Last week Coasta Concordia, an Italian cruise ship carrying 4,200 passengers, ran aground and capsized off the coast of Giglio in the Mediterranean Sea. According to Francesco Schettino, the ship’s captain, the decision to send the cruise ship barreling towards the coast at high speed with no time to change heading or to prepare passengers for a collision was made as part of the ongoing protest against the Stop Online Piracy Act, SOPA. In what many have called “a pretty inconvenient week” millions of students and thousands of cruise passengers found themselves cut off from essential services including Wikipedia, Boing Boing, and safety on the Coasta Concordia.
Meredith Wilkins, a Coasta Concordia survivor explained her experience. “No one saw it coming. We’d had discussions about how it was too big to fail, how it was to important to ever go down, how too many people depended on it. We were wrong. I’ve been through a lot of traumatic experiences–I was even on that cruise ship that ran aground, but nothing compares to the feeling I had when I tried to access Wikipedia only to see a black screen. It was like my whole world was turned upside down and there wasn’t anything anyone could do about it.”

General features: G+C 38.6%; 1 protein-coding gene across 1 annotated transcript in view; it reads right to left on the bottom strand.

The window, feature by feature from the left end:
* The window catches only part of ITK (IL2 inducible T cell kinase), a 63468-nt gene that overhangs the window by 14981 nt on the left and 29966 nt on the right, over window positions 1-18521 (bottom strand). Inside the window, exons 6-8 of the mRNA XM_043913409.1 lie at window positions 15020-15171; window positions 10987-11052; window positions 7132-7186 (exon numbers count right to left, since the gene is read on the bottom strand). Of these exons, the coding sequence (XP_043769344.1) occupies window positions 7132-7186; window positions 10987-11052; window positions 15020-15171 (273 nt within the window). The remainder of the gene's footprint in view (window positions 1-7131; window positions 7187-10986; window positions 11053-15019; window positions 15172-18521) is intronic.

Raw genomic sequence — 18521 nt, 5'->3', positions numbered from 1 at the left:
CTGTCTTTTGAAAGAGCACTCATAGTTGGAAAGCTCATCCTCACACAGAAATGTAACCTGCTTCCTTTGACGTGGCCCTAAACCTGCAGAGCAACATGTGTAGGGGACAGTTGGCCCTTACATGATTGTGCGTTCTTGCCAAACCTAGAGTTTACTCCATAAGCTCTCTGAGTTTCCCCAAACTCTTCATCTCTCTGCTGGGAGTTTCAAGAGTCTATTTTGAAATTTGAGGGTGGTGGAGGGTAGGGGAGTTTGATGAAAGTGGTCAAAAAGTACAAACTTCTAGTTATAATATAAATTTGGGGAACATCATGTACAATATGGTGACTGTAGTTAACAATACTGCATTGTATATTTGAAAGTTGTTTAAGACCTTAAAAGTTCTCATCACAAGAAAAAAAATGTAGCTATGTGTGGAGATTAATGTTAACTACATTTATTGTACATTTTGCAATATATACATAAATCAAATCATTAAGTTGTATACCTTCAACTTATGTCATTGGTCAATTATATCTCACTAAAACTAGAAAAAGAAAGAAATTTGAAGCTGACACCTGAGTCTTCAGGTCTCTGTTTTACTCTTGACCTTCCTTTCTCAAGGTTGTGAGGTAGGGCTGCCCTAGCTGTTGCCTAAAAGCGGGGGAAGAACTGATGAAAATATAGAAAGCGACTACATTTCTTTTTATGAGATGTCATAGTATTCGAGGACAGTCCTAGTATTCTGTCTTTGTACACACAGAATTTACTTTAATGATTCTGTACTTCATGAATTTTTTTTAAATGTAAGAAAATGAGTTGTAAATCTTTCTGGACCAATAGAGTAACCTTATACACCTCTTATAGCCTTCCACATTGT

“People think SOPA is harmless, but we’ve seen time and time again that’s simply not true,” remarked Captain Schettino, as he nursed a beer and tried fruitlessly to access megaupload.com. “We saw last week that SOPA is a threat to commerce—just look—it caused a ship with over 4,200 passengers to sink. It’s time for America to realize SOPA just won’t work.”